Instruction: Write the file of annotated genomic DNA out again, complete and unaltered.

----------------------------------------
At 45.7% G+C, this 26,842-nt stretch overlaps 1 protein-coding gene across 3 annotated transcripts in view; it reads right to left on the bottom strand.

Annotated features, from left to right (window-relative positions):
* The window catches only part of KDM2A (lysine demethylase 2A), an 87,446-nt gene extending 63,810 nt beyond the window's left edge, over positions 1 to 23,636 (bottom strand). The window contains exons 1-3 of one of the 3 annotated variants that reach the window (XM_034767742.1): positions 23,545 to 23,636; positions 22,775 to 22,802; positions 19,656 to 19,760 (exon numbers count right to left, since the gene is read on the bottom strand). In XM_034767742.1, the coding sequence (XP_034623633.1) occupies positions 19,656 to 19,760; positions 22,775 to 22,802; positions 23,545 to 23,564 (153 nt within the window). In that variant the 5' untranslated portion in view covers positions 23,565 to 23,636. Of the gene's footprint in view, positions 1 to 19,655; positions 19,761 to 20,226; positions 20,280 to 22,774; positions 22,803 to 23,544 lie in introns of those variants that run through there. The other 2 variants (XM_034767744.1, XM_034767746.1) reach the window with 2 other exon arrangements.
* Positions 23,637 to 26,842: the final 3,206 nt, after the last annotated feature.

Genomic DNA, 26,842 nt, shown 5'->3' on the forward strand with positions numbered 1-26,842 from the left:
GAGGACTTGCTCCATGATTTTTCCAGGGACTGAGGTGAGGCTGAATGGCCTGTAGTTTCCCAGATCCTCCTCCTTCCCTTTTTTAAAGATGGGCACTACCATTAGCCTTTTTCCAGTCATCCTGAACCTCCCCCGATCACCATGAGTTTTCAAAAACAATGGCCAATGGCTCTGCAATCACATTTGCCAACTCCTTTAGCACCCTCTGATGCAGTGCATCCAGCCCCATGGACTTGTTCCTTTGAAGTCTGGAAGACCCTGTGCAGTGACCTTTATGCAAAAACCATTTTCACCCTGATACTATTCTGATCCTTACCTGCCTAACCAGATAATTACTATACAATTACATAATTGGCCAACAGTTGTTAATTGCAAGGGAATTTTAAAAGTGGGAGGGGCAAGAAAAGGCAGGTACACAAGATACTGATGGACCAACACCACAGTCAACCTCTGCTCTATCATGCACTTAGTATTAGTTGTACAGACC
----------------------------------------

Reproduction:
At 45.7% G+C, this 26,842-nt stretch overlaps 1 protein-coding gene across 3 annotated transcripts in view; it reads right to left on the bottom strand.

Annotated features, from left to right (window-relative positions):
* The window catches only part of KDM2A (lysine demethylase 2A), an 87,446-nt gene extending 63,810 nt beyond the window's left edge, over positions 1 to 23,636 (bottom strand). The window contains exons 1-3 of one of the 3 annotated variants that reach the window (XM_034767742.1): positions 23,545 to 23,636; positions 22,775 to 22,802; positions 19,656 to 19,760 (exon numbers count right to left, since the gene is read on the bottom strand). In XM_034767742.1, the coding sequence (XP_034623633.1) occupies positions 19,656 to 19,760; positions 22,775 to 22,802; positions 23,545 to 23,564 (153 nt within the window). In that variant the 5' untranslated portion in view covers positions 23,565 to 23,636. Of the gene's footprint in view, positions 1 to 19,655; positions 19,761 to 20,226; positions 20,280 to 22,774; positions 22,803 to 23,544 lie in introns of those variants that run through there. The other 2 variants (XM_034767744.1, XM_034767746.1) reach the window with 2 other exon arrangements.
* Positions 23,637 to 26,842: the final 3,206 nt, after the last annotated feature.

Genomic DNA, 26,842 nt, shown 5'->3' on the forward strand with positions numbered 1-26,842 from the left:
GAGGACTTGCTCCATGATTTTTCCAGGGACTGAGGTGAGGCTGAATGGCCTGTAGTTTCCCAGATCCTCCTCCTTCCCTTTTTTAAAGATGGGCACTACCATTAGCCTTTTTCCAGTCATCCTGAACCTCCCCCGATCACCATGAGTTTTCAAAAACAATGGCCAATGGCTCTGCAATCACATTTGCCAACTCCTTTAGCACCCTCTGATGCAGTGCATCCAGCCCCATGGACTTGTTCCTTTGAAGTCTGGAAGACCCTGTGCAGTGACCTTTATGCAAAAACCATTTTCACCCTGATACTATTCTGATCCTTACCTGCCTAACCAGATAATTACTATACAATTACATAATTGGCCAACAGTTGTTAATTGCAAGGGAATTTTAAAAGTGGGAGGGGCAAGAAAAGGCAGGTACACAAGATACTGATGGACCAACACCACAGTCAACCTCTGCTCTATCATGCACTTAGTATTAGTTGTACAGACC